KERI ST. JEOR grew up on an almond ranch outside of Modesto, California, where he worked hard and learned all the aspects of farming. In high school, he participated in the FFA program and showed steers at the county fairs. Following high school, he lived in Ecuador for two years where he served the people and became fluent in Spanish. He then attended college at Brigham Young University in Provo, Utah and obtained a BA. After college, he became a pilot in the Marine Corps, flying helicopters. He was stationed mostly at Tustin, California and Okinawa, Japan. Upon leaving active duty, Keri did crop dusting for a season and then returned to school to get his teaching credential. He taught high school Spanish for 15 years, levels I through AP. He also coached football, wrestling, track, and soccer. He has been a school administrator for 9 years, 4 of which were in the Bush of Alaska. While in the military, he met and married his wife, Debi. They have 6 children and 5 grandchildren (so far). His favorite things to do, besides spending time with his family, are skiing, backpacking, mountain biking, and reading. He is an avid football fan and also enjoys singing and participating in theater.
KATHERINE REDDICK worked in elementary education for 17 years in Nevada, Texas, and California, as a classroom teacher, reading specialist, instructional coach, and school administrator. Her education includes a BS in Human Development and Family Studies from University of Nevada in Reno. She completed her teacher certification at Sierra Nevada College, a Master's in Educational Leadership at American InterContinental University and her administrative credentials at Concordia University. Most recently, Dr. Reddick completed an MS and PhD in Organizational Psychology at Capella University. Katherine has two sons; one employed as a Paramedic/Firefighter in Nevada and the other will attend AVHS as a Sophomore. Katherine is often found cooking, gardening or traveling when spending time outside of school.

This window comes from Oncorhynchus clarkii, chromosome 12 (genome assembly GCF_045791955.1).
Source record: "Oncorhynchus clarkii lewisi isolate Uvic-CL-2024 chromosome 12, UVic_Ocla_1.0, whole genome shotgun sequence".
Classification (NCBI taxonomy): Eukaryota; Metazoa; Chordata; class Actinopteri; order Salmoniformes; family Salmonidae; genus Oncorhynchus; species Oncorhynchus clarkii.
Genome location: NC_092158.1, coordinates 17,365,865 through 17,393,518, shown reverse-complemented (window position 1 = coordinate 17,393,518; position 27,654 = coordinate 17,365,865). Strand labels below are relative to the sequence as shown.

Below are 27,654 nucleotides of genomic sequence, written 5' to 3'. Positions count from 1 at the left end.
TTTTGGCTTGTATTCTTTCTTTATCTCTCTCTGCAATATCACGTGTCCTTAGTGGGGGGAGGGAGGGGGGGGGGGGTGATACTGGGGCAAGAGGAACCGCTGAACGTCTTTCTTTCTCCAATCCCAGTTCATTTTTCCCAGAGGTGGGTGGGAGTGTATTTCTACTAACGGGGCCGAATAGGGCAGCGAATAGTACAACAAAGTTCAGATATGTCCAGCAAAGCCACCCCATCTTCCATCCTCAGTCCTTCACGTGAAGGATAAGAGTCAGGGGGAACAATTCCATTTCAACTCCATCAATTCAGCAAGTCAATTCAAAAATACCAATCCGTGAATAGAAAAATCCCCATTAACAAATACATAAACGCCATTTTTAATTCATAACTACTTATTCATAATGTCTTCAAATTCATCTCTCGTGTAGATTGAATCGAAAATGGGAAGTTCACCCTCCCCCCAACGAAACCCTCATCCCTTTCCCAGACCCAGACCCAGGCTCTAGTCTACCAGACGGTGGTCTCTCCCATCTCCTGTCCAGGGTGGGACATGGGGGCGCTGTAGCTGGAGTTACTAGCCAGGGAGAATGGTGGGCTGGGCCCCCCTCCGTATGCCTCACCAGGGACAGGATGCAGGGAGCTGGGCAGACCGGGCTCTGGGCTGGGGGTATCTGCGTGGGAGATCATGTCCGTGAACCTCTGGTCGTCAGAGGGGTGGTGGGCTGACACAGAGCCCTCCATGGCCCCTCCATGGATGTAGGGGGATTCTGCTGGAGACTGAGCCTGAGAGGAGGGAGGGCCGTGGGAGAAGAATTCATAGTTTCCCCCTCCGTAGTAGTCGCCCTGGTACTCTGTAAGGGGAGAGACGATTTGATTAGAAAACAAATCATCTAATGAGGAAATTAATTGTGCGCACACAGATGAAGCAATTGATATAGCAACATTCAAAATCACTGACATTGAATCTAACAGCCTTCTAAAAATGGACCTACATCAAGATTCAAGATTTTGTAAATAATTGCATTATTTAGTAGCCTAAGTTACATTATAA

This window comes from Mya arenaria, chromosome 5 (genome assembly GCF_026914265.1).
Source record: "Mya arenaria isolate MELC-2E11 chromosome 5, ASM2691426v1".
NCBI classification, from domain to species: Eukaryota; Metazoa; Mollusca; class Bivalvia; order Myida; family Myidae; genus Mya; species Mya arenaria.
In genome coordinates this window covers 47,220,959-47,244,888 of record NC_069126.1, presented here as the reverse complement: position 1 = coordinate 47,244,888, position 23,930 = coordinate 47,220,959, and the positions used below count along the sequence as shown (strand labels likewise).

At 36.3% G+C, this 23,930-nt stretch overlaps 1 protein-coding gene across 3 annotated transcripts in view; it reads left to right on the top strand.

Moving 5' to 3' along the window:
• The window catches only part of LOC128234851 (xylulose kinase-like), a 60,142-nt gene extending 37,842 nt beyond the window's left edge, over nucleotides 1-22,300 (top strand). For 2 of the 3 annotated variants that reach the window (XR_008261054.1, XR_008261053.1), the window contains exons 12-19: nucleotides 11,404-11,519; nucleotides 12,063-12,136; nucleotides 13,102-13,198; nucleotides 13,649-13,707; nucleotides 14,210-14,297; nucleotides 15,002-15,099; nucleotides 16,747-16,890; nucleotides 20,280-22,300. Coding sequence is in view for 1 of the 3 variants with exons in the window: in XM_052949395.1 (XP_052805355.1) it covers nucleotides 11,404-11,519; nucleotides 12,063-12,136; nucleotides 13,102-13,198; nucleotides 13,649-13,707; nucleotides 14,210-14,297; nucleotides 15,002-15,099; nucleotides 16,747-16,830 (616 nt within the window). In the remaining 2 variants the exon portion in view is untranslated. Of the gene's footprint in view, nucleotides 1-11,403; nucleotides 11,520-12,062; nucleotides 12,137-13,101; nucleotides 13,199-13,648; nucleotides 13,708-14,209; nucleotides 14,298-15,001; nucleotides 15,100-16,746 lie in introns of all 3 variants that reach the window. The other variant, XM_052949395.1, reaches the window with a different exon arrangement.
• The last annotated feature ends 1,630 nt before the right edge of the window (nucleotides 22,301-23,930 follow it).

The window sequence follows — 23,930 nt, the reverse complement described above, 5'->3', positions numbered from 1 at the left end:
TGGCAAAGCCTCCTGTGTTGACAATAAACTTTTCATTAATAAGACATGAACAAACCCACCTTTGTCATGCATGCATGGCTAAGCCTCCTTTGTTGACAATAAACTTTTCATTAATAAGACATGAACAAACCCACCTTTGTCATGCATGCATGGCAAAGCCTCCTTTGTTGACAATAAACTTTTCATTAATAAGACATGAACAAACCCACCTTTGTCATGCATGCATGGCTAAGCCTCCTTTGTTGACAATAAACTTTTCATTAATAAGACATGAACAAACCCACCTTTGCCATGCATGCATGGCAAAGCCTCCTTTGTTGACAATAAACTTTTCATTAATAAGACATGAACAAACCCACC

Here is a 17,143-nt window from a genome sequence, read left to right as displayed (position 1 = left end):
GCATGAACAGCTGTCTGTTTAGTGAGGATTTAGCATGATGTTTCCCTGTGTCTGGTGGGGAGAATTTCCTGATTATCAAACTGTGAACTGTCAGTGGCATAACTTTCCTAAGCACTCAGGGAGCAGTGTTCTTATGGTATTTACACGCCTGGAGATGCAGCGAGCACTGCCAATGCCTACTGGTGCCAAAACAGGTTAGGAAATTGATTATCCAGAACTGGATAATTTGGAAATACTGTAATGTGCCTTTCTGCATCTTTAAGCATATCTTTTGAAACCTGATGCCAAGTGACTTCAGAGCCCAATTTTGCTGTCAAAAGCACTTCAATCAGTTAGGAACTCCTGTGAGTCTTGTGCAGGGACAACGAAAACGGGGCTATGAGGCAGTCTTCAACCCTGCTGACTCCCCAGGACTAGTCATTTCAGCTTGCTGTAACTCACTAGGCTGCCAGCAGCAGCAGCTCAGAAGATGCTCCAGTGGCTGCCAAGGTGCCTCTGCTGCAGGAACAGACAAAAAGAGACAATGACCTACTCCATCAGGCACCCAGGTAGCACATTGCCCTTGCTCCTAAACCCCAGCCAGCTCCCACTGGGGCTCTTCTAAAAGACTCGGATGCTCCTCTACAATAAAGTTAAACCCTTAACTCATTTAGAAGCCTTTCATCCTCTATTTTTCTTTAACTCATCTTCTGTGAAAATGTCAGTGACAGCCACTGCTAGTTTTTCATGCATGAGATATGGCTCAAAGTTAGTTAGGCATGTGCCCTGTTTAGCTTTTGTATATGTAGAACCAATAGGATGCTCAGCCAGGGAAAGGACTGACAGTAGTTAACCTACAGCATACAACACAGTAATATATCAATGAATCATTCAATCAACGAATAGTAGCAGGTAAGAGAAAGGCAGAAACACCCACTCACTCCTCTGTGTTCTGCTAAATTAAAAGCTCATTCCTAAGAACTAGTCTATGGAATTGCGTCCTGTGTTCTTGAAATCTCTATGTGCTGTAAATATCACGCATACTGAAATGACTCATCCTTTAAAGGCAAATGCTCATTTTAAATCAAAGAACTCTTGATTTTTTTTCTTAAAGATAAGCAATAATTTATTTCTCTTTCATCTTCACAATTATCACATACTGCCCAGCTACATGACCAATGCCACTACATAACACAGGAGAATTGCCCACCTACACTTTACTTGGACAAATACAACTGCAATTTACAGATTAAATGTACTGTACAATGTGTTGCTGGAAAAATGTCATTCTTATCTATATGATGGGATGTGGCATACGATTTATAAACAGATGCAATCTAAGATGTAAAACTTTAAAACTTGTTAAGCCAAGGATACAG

A FRIEND WRITES: “If someone had asked me 30 years ago what Mendo County town would be the last to succumb to fashionable trends I’d have quickly picked Boonville. Seems impossible that it has changed so much, so fast. No local bar offering a shot and a Budweiser? If I’d been told that was the way Boonville would be in the 21st century I’d have assumed an earthquake had swallowed it whole.”
GOOD! FOOD! EAT! HERE! NOW! A visitor assesses Boonville’s restaurants:
• Aquarelle Café bills itself as “downtown in the middle of nowhere,” this particular outpost of nowhere being my old hometown, Boonville. Playing tourist for the weekend I had dinner at Aquarelle on the patio a couple Friday nights ago. The balmy evening was made more delicious by Aquarelle’s garlic fries and a verdant salad starring forget-me-not lettuce pulled screaming from the blushing soil, and spiked with asteroid-sized chunks of blue cheese and crisp pecans sweetened with the honey-smoke of Friday night glories beneath the fairground lights. Please know that I am not a food writer, and generally detest gastroporn, but when confronted by Fortune’s most savory embrace, I am honor-bound to bite my lip and sing the praises with a most grateful tongue.